This week several digital asset bills were debated in the U.S. Congress. One that goes to the heart of the very nature of crypto and permissionless blockchains is the “Keep your Coins Act”, which aims to prevent the government from restricting self hosted wallets. While the Act progressed to the next stage yesterday, it is yet another issue that divides along party lines.
The Democrats see self hosted wallets as aiding tax evaders, money launderers, drug traffickers and other criminals. Republicans believe self custody preserves basic freedoms in a digital world.
The Republican view on self hosted wallets
“You’re still permitted to have a safe deposit box. You’re still permitted to have a safe at home with your valuables,” said the Chair of the U.S. House Financial Services Committee, Patrick McHenry. “What Mr Davidson sees is that the digital format still needs those protections.”
Congressman Davidson, who introduced the Bill, noted efforts by former Treasury Secretary Mnuchin to limit self custody as well as steps afoot by FinCEN. He also observed that looking after your own private keys is risky and most people will not choose that route. But nonetheless it should be defended.
He pointed to the Canadian COVID unrest and Prime Minister Trudeau blocking trucker bank accounts and requesting digital asset custodians to freeze assets.
Representative Rose noted that intermediaries “have become de facto information collectors on behalf of the federal government. At what point should we feel that our financial system has overstepped its boundaries? I believe it already has.”
He noted that Chainalysis estimates that less than 1% of transactions are illicit. “Why do we need to punish all Americans by arguing to take away their property rights when less than one percent of transactions correspond to illicit activity?” he asked.
What wasn’t mentioned was the statistics for cash. Some estimate that up to a third of U.S. cash is held by criminals and tax cheats.
Democrats equate self custody with criminal activity
Representative Sherman (Democrat) compared self hosted wallets to bearer bonds which were banned in the U.S. in the 1980s.
“On the one hand, he (Davidson) says there’s going to be monitoring because they’ll catch you on the onramps and the offramps,” he said. “And on the other hand, he glorifies the idea of being completely secret from the U.S. government. I feel this Bill will achieve that latter approach.” He clarified that as crypto can be used to buy things, you don’t have to go through the onramps and offramps.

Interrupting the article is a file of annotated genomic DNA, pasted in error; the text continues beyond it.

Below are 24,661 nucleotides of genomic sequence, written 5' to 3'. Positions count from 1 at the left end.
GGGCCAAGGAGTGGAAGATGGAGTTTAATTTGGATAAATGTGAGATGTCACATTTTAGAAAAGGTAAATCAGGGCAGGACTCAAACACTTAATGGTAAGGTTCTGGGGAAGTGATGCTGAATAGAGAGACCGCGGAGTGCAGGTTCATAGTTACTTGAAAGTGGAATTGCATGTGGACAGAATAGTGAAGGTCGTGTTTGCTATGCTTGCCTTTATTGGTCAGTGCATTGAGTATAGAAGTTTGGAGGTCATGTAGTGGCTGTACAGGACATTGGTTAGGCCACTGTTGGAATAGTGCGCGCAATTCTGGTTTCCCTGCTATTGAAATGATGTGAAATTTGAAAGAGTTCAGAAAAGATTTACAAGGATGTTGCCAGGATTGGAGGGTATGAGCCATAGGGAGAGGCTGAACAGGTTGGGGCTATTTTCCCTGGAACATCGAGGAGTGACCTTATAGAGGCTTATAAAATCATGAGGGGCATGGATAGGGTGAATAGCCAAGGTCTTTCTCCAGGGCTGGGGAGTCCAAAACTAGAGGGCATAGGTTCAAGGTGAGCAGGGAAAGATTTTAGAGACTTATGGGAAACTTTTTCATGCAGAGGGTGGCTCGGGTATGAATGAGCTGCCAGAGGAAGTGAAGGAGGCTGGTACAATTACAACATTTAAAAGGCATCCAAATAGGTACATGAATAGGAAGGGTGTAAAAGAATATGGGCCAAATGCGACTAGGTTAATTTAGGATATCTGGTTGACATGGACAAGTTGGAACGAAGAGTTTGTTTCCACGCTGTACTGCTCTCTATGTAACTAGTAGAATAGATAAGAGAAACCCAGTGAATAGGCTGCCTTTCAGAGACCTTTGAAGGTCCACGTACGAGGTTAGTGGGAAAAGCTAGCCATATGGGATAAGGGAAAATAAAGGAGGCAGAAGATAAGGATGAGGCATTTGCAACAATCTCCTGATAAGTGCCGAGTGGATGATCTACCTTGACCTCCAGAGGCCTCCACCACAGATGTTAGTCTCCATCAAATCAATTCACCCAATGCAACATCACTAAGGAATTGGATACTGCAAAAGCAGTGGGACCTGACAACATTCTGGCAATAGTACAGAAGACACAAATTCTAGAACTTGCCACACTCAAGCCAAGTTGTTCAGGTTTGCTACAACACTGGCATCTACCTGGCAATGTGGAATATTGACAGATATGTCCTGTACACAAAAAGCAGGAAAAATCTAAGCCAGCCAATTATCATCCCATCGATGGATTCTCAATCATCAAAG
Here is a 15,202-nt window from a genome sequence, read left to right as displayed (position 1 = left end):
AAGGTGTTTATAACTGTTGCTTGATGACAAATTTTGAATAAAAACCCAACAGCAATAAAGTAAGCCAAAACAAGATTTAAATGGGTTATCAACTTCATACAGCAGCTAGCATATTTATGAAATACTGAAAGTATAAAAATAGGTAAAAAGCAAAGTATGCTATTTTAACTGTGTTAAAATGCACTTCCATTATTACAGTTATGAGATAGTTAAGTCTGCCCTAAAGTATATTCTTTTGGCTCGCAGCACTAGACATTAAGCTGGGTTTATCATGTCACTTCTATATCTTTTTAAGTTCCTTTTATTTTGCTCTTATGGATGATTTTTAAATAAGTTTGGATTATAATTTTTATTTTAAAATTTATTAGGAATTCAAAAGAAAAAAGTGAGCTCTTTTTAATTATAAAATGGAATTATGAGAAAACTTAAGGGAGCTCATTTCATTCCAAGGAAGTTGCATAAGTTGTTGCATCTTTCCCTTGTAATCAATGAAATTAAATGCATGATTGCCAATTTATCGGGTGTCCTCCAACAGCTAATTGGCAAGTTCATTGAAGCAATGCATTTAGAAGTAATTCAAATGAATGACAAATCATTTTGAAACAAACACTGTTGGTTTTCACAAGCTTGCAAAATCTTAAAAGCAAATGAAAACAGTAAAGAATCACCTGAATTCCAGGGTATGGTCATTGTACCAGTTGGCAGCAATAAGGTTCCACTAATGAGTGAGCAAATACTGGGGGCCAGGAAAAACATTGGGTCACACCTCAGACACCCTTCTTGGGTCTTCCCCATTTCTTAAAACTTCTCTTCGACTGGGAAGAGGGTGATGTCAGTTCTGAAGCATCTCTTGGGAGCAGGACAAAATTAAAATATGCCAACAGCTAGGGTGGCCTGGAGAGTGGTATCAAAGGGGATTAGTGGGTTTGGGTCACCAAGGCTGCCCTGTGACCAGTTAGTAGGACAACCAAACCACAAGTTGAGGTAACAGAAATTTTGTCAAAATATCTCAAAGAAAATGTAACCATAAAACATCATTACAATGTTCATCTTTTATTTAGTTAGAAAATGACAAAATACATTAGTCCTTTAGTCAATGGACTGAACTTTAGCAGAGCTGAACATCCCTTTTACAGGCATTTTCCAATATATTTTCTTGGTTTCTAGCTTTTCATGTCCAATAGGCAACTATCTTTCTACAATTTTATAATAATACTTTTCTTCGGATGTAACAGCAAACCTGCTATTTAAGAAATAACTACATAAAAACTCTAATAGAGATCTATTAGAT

“They’re betting on the idea that this law evasion, tax evasion tool will catch on. It will be a currency. It will be anonymous. And the only people who will pay taxes are those that work for wages.”
He added, “These unhosted wallets will be the perfect way to make illegal campaign donations without the recipient of those contributions knowing.”
Other Democrats, including ranking member Waters echoed the same sentiments. “In some ways these bits of software are not much different than your own wallet sitting in your purse or briefcase,” she said. “But these wallets can also store and instantly transfer tens of millions of dollars.”
Which way is the EU headed?
A similar debate took place in the European Union, and so far self hosted wallets have not been entirely outlawed. But they have some restrictions. P2P payments are free from anti money laundering (AML) ‘travel rule’ procedures. But they are required for any transaction above €1000 between a self hosted wallet and an intermediary.
The European Banking Authority has proposed that all transactions with self hosted wallets should be considered risky for AML purposes. That means they’d require enhanced due diligence – the highly invasive type that goes way beyond providing identity and transaction details. It asks for the source of your income, your wealth, what you do for a living and the purpose of the transaction.
Additionally, there are some question marks around stablecoin legislation. Stablecoin issuers are required to perform know your customer (KYC) procedures. Some assume that only relates to direct transactions involving stablecoin issuance or redemption. Others interpret the legislation as requiring that stablecoin issuers perform KYC for every stablecoin holder, which would include stablecoins in self hosted wallets.
In the last several years, as AML has continued to expand its reach, privacy advocates have lost ground to those that want to protect tax bases in the name of anti money laundering.